Vedanta repelled by Dongria Kondh at sacred mountainPublished by MAC on 2009-01-13
Despite not receiving full environmental clearance to mine the Nyamgiri Hills in Orissa, UK-based Vedanta Resources last week tried to widen an access road to the bauxite-rich mountain top.
A blockade by tribal custodians of the area repelled the company's move. Two days later, joined by others, they vowed to prevent all future such attempts by Vedanta or its government backers.
Tribals plan to stop Vedanta vehicles
12th January 2009
BERHAMPUR: Members of the Niyamgiri Bachao Samity (NBS) on Sunday held a meeting at Sakata under Muniguda block in Rayagada district to plan their future plans to oppose mining in the Niyamgiri hills in south Orissa.
Around 1,000 delegates from villages to be affected by proposed mining in the Niyamgiri hills from Lanjigarh block of Kalahandi district, and Bisamkatak, Muniguda, Kalyansinghpur blocks of Rayagad district, participated in the meeting. Most of them were members of Dongria Kondh community, one of the ancient tribes of the country.
The tribals decided to stop entry of vehicles and officials of both Government and Vendanta Alumina Limited (VAL) into the Niyamgiri area.
"We have also vowed not to allow construction of new roads in the remote Niyamgiri area which will facilitate mining in the region at the cost of the environment," said Dongria tribal leader Jitendra Jakesika. The NBS has decided to hold a large tribal rally at Muniguda in the second week of February as a show of strength against the proposed mining in Niyamgiri area.
This meeting was also attended by environmental activist, Praful Samantra, Samjawadi Janparishad leader Lingaraj Azad and CPI-ML (New Democracy) leader, Bhala Chandra Sarangi, who have extended support to the agitation.
The Niyamgiri hill range houses dense forests, wild animals with ample bio-diversity. As per the official records 7,987 primitive Dongria Kondh tribals live in this region. From this region emerge the Rushikulaya and Nagavali rivers of south Orissa. It may be noted that the VAL is setting up an alumina refinery at an estimated investment of over Rs. 4,000 crores in Orissa. The construction of refinery unit is complete.
This refinery is to depend on ores mined from Niyamgiri region. But the mining has been delayed due to court cases and protest by green activists
The legal stumbling blocks in the path of mining in the region have got removed. Yet the stiff opposition of the locals of around 104 tribal villages to be affected by this controversial mining project has prevented start of mining work. Since Nov 10 last year the tribals have not allowed the VAL officials to enter the region and start construction of wider road for movement of heavy vehicles needed for mining work.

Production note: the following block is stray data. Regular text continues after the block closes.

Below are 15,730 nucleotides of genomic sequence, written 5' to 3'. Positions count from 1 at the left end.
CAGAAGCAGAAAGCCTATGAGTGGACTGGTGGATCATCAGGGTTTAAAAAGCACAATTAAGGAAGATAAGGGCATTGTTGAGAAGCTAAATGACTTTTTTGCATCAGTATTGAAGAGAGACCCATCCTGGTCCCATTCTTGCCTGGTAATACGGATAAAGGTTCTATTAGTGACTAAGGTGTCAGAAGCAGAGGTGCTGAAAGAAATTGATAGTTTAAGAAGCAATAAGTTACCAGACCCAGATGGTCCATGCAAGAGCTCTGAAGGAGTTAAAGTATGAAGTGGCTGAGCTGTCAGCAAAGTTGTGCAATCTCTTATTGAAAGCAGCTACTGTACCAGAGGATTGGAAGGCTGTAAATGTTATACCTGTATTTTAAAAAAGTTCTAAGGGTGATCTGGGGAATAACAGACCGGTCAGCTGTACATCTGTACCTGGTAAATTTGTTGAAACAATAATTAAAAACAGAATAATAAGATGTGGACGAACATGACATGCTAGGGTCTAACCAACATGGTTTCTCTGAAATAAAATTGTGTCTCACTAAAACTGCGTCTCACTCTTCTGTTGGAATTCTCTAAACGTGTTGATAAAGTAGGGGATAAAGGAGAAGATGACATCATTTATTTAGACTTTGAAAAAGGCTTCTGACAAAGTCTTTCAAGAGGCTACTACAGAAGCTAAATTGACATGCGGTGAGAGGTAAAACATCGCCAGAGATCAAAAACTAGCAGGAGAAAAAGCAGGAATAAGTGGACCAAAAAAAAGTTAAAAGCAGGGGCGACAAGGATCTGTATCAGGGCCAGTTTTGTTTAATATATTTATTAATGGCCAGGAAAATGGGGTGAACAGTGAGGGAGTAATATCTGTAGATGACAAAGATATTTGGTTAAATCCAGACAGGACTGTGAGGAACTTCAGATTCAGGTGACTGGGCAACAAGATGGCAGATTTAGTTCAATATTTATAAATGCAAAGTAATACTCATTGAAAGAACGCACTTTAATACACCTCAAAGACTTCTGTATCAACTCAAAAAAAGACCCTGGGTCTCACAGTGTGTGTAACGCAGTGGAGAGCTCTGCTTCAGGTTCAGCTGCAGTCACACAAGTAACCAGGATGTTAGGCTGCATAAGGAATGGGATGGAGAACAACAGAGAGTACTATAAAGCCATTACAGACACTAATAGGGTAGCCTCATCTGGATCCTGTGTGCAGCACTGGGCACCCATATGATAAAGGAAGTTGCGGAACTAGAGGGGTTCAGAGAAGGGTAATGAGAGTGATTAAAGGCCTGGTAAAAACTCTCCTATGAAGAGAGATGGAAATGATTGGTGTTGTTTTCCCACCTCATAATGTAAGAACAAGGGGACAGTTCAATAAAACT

Vedanta attempts to move to Orissa's sacred Niyamgiri
ActionAid International- India
8th January 2009
In an ominous development for the struggling indigenous Kondh people in Orissa's Niyamgiri area, Vedanta, the UK-based mining giant, reportedly attempted to move in land-movers for constructing a road leading to the Niyamgiri mountain top for mining of bauxite in the dead of the night on Wednesday.
Hundreds of tribal, including 300 women and 500 men, laid siege along the unpaved forest road towards the sacred Niyamgiri starting in the wee hours, to stop the heavy vehicles.
The spontaneous protest lasted through the day, with villagers returning to homes only after the vehicles retreated.
"The protest took place near Kadamguda, after villagers got wind of heavy vehicles -- used for laying roads -- making way to the mountain top in the dead of the night," says Bratindi Jena, who is a part of Niyamgiri Suraksha Samiti, a platform spearheading the campaign to save the mountain from being mined.
In for a long haul
"The local tribal community is holding a meeting today to decide on a round-the-clock vigil of the forest road to peacefully resist attempt to create an access to the mountain," says local lawyer and activist Siddhartha Nayak.
The villages on the foothills of Niyamgiri have been protesting for the past several months against the 12-feet wide forest road being widened to 30 feet by Vedanta.
"Three groups have been campaigning at the overtures of the company. Yesterday we also spotted a helicopter overhead when the land-movers were at the foothills. They were perhaps clicking images to show the work has begun," adds Nayak.
Lies yet again
The incident comes in the wake of Anil Agarwal, who owns Vedanta Resources, stating in a press conference on Monday that: "We have got the full clearance of the Supreme Court for bauxite mining in the Niyamgiri hills and have deputed staff in large number for initiating the work."
Despite the Supreme Court order in July 2008 favouring Vedanta, the mining project has not secured all the required clearances under the law, including a public hearing of the tribal community to be impacted.
Therefore, the action of the company to initiate mining is illegal and the shareholders of the company need to be made aware of the implications surrounding this action by the management.
Breach of rights
In a damning 2005 report, a Supreme Court panel, the Central Empowered Committee, accused Vedanta of violating environmental guidelines. It said Vedanta had "deliberately and consciously concealed the involvement of the forest land in the project".
In addition to environmental concerns, two of India's strongest Constitutional guarantees will be overturned if mining goes ahead: The right of a 'primitive tribal group' to their territorial integrity and to decide on their own path of development (Indian Constitution schedule V) and the right to religious practices and beliefs (Article 25).